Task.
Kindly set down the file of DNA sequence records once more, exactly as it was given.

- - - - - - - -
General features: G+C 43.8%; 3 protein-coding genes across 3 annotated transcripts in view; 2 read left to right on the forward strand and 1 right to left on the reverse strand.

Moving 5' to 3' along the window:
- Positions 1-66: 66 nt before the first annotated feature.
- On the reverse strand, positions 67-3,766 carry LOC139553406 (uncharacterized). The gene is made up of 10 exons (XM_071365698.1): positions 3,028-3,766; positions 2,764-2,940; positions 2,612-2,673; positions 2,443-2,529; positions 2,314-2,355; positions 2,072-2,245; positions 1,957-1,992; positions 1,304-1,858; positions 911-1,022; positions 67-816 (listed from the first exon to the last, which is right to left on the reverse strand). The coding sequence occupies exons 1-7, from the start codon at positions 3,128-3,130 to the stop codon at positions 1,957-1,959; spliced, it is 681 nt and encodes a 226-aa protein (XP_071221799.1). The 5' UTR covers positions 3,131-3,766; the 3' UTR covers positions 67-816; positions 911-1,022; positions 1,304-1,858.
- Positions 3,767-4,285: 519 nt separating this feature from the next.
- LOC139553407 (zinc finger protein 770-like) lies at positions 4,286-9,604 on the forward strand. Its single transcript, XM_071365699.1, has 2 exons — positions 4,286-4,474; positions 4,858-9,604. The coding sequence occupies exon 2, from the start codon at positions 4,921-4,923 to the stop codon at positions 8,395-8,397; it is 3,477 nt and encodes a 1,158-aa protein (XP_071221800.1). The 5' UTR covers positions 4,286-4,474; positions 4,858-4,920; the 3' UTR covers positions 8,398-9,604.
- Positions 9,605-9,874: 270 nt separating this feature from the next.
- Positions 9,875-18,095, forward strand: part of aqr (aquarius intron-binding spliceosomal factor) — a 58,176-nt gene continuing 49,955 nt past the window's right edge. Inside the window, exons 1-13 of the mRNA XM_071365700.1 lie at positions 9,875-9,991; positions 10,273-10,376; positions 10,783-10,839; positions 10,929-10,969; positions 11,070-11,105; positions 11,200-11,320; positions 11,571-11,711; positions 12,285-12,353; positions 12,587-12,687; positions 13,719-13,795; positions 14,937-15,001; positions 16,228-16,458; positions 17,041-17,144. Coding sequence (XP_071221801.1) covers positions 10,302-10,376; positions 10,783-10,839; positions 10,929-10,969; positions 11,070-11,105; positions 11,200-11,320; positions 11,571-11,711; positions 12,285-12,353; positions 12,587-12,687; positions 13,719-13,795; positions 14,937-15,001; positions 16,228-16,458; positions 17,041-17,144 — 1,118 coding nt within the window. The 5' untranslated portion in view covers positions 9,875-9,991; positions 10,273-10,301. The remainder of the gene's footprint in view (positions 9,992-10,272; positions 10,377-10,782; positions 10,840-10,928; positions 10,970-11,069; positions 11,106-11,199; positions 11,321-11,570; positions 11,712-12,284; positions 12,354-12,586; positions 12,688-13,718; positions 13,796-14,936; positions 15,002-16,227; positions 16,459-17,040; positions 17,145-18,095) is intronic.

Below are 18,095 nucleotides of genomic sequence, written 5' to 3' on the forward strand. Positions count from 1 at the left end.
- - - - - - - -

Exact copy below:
General features: G+C 43.8%; 3 protein-coding genes across 3 annotated transcripts in view; 2 read left to right on the forward strand and 1 right to left on the reverse strand.

Moving 5' to 3' along the window:
- Positions 1-66: 66 nt before the first annotated feature.
- On the reverse strand, positions 67-3,766 carry LOC139553406 (uncharacterized). The gene is made up of 10 exons (XM_071365698.1): positions 3,028-3,766; positions 2,764-2,940; positions 2,612-2,673; positions 2,443-2,529; positions 2,314-2,355; positions 2,072-2,245; positions 1,957-1,992; positions 1,304-1,858; positions 911-1,022; positions 67-816 (listed from the first exon to the last, which is right to left on the reverse strand). The coding sequence occupies exons 1-7, from the start codon at positions 3,128-3,130 to the stop codon at positions 1,957-1,959; spliced, it is 681 nt and encodes a 226-aa protein (XP_071221799.1). The 5' UTR covers positions 3,131-3,766; the 3' UTR covers positions 67-816; positions 911-1,022; positions 1,304-1,858.
- Positions 3,767-4,285: 519 nt separating this feature from the next.
- LOC139553407 (zinc finger protein 770-like) lies at positions 4,286-9,604 on the forward strand. Its single transcript, XM_071365699.1, has 2 exons — positions 4,286-4,474; positions 4,858-9,604. The coding sequence occupies exon 2, from the start codon at positions 4,921-4,923 to the stop codon at positions 8,395-8,397; it is 3,477 nt and encodes a 1,158-aa protein (XP_071221800.1). The 5' UTR covers positions 4,286-4,474; positions 4,858-4,920; the 3' UTR covers positions 8,398-9,604.
- Positions 9,605-9,874: 270 nt separating this feature from the next.
- Positions 9,875-18,095, forward strand: part of aqr (aquarius intron-binding spliceosomal factor) — a 58,176-nt gene continuing 49,955 nt past the window's right edge. Inside the window, exons 1-13 of the mRNA XM_071365700.1 lie at positions 9,875-9,991; positions 10,273-10,376; positions 10,783-10,839; positions 10,929-10,969; positions 11,070-11,105; positions 11,200-11,320; positions 11,571-11,711; positions 12,285-12,353; positions 12,587-12,687; positions 13,719-13,795; positions 14,937-15,001; positions 16,228-16,458; positions 17,041-17,144. Coding sequence (XP_071221801.1) covers positions 10,302-10,376; positions 10,783-10,839; positions 10,929-10,969; positions 11,070-11,105; positions 11,200-11,320; positions 11,571-11,711; positions 12,285-12,353; positions 12,587-12,687; positions 13,719-13,795; positions 14,937-15,001; positions 16,228-16,458; positions 17,041-17,144 — 1,118 coding nt within the window. The 5' untranslated portion in view covers positions 9,875-9,991; positions 10,273-10,301. The remainder of the gene's footprint in view (positions 9,992-10,272; positions 10,377-10,782; positions 10,840-10,928; positions 10,970-11,069; positions 11,106-11,199; positions 11,321-11,570; positions 11,712-12,284; positions 12,354-12,586; positions 12,688-13,718; positions 13,796-14,936; positions 15,002-16,227; positions 16,459-17,040; positions 17,145-18,095) is intronic.

Below are 18,095 nucleotides of genomic sequence, written 5' to 3' on the forward strand. Positions count from 1 at the left end.